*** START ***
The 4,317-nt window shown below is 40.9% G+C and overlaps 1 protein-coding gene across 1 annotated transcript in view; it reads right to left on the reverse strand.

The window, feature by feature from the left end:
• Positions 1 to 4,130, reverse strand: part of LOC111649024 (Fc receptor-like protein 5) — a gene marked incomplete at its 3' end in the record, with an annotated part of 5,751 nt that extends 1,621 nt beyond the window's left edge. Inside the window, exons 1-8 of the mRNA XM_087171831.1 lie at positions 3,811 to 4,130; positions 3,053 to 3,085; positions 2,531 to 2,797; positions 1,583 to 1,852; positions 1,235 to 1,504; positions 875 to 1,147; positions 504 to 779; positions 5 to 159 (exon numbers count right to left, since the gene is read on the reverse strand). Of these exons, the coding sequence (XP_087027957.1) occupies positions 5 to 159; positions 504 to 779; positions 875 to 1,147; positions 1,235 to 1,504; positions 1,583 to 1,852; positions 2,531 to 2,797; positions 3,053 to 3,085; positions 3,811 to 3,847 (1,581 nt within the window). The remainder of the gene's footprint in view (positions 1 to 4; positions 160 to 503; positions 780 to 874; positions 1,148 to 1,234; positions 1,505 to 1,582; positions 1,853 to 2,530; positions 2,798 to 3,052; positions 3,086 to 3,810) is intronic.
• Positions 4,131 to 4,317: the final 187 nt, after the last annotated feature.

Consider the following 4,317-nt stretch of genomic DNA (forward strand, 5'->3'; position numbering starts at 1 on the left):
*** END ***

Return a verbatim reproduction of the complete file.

The 4,317-nt window shown below is 40.9% G+C and overlaps 1 protein-coding gene across 1 annotated transcript in view; it reads right to left on the reverse strand.

The window, feature by feature from the left end:
• Positions 1 to 4,130, reverse strand: part of LOC111649024 (Fc receptor-like protein 5) — a gene marked incomplete at its 3' end in the record, with an annotated part of 5,751 nt that extends 1,621 nt beyond the window's left edge. Inside the window, exons 1-8 of the mRNA XM_087171831.1 lie at positions 3,811 to 4,130; positions 3,053 to 3,085; positions 2,531 to 2,797; positions 1,583 to 1,852; positions 1,235 to 1,504; positions 875 to 1,147; positions 504 to 779; positions 5 to 159 (exon numbers count right to left, since the gene is read on the reverse strand). Of these exons, the coding sequence (XP_087027957.1) occupies positions 5 to 159; positions 504 to 779; positions 875 to 1,147; positions 1,235 to 1,504; positions 1,583 to 1,852; positions 2,531 to 2,797; positions 3,053 to 3,085; positions 3,811 to 3,847 (1,581 nt within the window). The remainder of the gene's footprint in view (positions 1 to 4; positions 160 to 503; positions 780 to 874; positions 1,148 to 1,234; positions 1,505 to 1,582; positions 1,853 to 2,530; positions 2,798 to 3,052; positions 3,086 to 3,810) is intronic.
• Positions 4,131 to 4,317: the final 187 nt, after the last annotated feature.

Consider the following 4,317-nt stretch of genomic DNA (forward strand, 5'->3'; position numbering starts at 1 on the left):